The enemy continued his fierce attacks, driving our men steadily in the darkness until near West Port (Kansas), where we camped in line of battle, after fighting for twelve miles in almost impenetrable darkness. The next morning, our wagon train had been ordered on the Fort Scott road; Cabell’s Brigade was guarding the train with Tyler’s small brigade in front. Fagan, with two of his Arkansas brigades, with Marmaduke and Shelby, attacked the enemy near West Port. I moved to the crossing of the Little Blue and started the train. A heavy column of the enemy under McNeil was on our left rear. I moved with my brigade between the train and this column and attacked them with a heavy line of skirmishers and drove them back at least one mile. In the meantime stragglers and unarmed men were coming in from the three divisions who were fighting near West Port. I ordered the train to move on rapidly and not to stop, and made every man fall into line on the right of my line as fast as they came up. The grass being very tall and the wind high and blowing toward the enemy, I concluded to set the grass on fire and to follow immediately behind the blaze with a line of skirmishers who were ordered to keep up a brisk fire through the flames. The fire leaping through the high grass directly towards the enemy resulted as I hoped, as it drove McNeil and his column back several miles. This enabled me to get my train and my own command so far that they could not overtake me. We encamped on a fork of Grand River. I had several men killed and wounded – not more than three killed – as skirmishers. The enemy’s loss was greater than mine, as my skirmishers counted ten dead on the prairie. On the 23rd we camped near the Marie de Cygne, after marching over twenty four miles. I was in the rear and the whole brigade in line of battle at the gap of the Bald Prairie hills and on top of the hills during the night. The enemy made several attempts to drive my men from the top of the mountains and break my lines. After making several attempts to break through, and failing in every instance, they retired about two o’clock October 24th. Being in the rear the previous day and in line of battle all night facing the enemy and fighting until two o’clock, Gen Marmaduke was ordered to relieve me with his division. He was in line of battle on the north side of the Marie de Cygne. He made an opening and I marched my command through and left him to bring up the rear. After marching in column of fours for about three or four miles, Gen Marmaduke sent a staff officer to tell me that the enemy was pressing him very hard, and that I must come to his relief. When nearing the creek, which had been completely blocked with broken down wagons, I went to Gen Marmaduke’s assistance as rapidly as I could, forming regiments into action as fast as I could in rear of Gen Marmaduke and also on his flank, firing as I came up. As fast as our lines were formed the enemy armed with Henry rifles (now Winchesters), forming in front of Marmaduke’s and Cabell’s Brigades, poured a rapid and scathing fire into our commands, which far exceeded any firing we could do from muzzle loading Enfield rifles. After firing on us with such rapidity, and as soon as they got into line, they charged our lines from right to left and drove them pell-mell for at least half a mile. I had but thirty men left of my brigade, and my artillery captured. The flag bearer of Gordon’s Arkansas Regiment stood up, at my command, and waved his regimental flag in defiance. I then told these thirty men to follow me, and we charged through the enemy’s lines and then scattered, hoping that we could cross the creek below, and by that means join our commands again. The enemy seemed to know our purpose and a small squad followed several of us, and no doubt captured a part of this little band. A lieutenant of the Seventh Missouri Cavalry, with three men, followed me. I attempted to jump the creek, which had high banks. In jumping my horse got his fore feet on the opposite bank, his hind feet yet in the creek, and fell over on me. I was soon up, and the lieutenant and three men demanded my surrender and told me to go to the rear (their rear). They pushed to the front, leaving me behind; but I went to the front also, hoping to get a horse from some of my men. In short time I got one and mounted him, and in company with ten or twelve men of Cabell’s Brigade we rode into a company of the Third Iowa Cavalry. Many shots were exchanged, and one of my men killed the horse one of their officers was riding. They then jerked me off my horse, and gave it to this officer, telling me to go to the rear. I went to the front again, and one of Dobbin’s Brigade came along, leading a little Choctaw pony. I had hard work to get him to let me have it. After getting it I fell in a squad with Col Gordon and went to the front as fast as we could go, and ran into the Third Iowa Cavalry drawn up in line of battle. They turned loose a perfect volley at us, and as my little pony could not run as fast as the large horses, and being in the rear, they shot her in several places, wounding her so badly that she squealed and would not move. One man came up and ordered me to surrender. I replied: “Stop shooting then.” He then stated that I had been captured before. Of course I denied the charge. One fellow suggested that they had better shoot me, or I would get away. The sergeant ordered one man to ride on each side of me and hold me by the collar. At that time, although I had on my uniform and stars on my collar, they did not know who I was. As it was raining, I had my overcoat buttoned around my neck, which hid my wreath and stars.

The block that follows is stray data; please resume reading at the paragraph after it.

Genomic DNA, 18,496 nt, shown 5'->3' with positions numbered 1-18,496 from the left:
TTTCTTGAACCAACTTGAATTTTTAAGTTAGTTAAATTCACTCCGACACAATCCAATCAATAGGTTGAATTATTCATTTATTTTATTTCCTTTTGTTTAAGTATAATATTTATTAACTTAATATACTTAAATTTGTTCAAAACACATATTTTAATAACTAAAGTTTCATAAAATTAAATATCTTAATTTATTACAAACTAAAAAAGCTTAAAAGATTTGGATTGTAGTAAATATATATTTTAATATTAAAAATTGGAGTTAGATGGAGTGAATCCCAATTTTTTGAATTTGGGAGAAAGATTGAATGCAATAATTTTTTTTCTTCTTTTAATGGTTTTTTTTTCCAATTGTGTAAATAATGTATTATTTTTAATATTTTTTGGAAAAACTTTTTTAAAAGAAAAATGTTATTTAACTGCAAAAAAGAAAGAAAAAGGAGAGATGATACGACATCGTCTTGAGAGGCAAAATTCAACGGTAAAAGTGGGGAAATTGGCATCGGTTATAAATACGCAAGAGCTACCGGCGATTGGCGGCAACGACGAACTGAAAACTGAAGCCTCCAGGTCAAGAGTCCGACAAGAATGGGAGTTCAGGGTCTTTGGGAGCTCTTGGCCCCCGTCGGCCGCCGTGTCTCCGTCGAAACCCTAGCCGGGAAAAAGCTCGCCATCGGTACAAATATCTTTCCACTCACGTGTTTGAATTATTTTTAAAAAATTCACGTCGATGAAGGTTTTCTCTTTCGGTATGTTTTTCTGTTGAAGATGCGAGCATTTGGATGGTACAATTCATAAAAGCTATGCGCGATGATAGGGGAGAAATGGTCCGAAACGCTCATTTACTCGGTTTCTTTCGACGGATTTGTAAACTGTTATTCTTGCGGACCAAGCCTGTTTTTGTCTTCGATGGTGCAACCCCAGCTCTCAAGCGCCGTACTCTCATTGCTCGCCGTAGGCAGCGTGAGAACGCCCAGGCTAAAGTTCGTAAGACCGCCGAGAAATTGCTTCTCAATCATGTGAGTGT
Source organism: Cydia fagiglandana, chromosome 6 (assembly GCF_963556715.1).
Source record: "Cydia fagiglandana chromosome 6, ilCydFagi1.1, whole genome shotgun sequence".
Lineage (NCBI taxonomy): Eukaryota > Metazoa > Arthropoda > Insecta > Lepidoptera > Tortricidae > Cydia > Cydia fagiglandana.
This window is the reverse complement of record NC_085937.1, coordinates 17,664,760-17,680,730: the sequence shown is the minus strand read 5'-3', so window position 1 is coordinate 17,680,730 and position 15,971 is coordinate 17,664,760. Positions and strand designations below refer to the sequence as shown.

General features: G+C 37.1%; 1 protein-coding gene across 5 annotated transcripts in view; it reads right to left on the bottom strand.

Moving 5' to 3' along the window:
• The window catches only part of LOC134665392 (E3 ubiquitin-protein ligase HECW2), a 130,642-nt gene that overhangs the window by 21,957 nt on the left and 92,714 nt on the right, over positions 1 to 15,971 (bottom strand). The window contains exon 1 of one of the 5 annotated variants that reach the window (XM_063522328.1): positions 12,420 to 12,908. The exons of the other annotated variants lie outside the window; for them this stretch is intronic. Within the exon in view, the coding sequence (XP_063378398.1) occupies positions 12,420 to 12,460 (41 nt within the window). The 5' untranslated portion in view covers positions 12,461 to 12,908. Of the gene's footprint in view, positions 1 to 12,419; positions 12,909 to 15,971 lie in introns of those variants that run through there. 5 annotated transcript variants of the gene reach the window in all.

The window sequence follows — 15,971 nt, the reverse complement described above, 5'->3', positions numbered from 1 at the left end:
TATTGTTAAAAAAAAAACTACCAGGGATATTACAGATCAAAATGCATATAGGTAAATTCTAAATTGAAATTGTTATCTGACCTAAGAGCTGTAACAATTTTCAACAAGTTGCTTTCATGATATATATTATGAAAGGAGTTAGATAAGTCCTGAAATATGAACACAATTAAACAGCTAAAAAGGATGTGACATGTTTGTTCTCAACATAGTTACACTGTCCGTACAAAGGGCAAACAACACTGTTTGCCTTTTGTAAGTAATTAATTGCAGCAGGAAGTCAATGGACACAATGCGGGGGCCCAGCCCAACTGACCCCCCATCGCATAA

A deserter from one of my regiments had joined Phelps’ Arkansas Federal Regiment. When he saw I was a prisoner he came dashing up to me and said, “Old Tige, we have got you now, and I intend to kill you!” and raised his carbine and pointed it at me. Serg Young sprang between me and this deserted and covered him with his pistol and made him drop his gun and move on. He told him that if he looked cross eyed at me he would kill him; that they never wanted him or any of his class, as they were a disgrace to any command. Afterwards that class of men kept away from us. Had not Serg Young acted so promptly that cowardly scoundrel would have shot me. I have always had a great feeling of admiration and friendship for that dashing Federal sergeant. If I knew his address, I would write him. He was enlisted from Keokuk, I understood.
After finding out who their commanding general was, I told the sergeant who I was, with a promise that he was to take me to Gen Pleasanton, which he did. Pleasanton received me very kindly, and treated me well as long as I was with his command. He carried Marmaduke and myself to Fort Scott. Gen Rosecrans ordered us to be sent to him at once from Fort Scott under a heavy guard, as we both were being treated with great indignity, also that we were to be taken through Kansas and exhibited as an electioneering document. Gen Pleasanton at our request sent a telegram at once to Gen Rosecrans, who issued an order to send us to his headquarters, and treated us with great kindness. On October 24th my capture on the field of battle closed my military career and all connection with Fagan’s Division or Price’s raid. I was in hopes that the commander of the division would have made a report and caused the commander of each regiment to make a written report of what the command did. Justice to the brave men as well as officers of Cabell’s Brigade demanded that I make a report. But I never did. I was in prison and could not.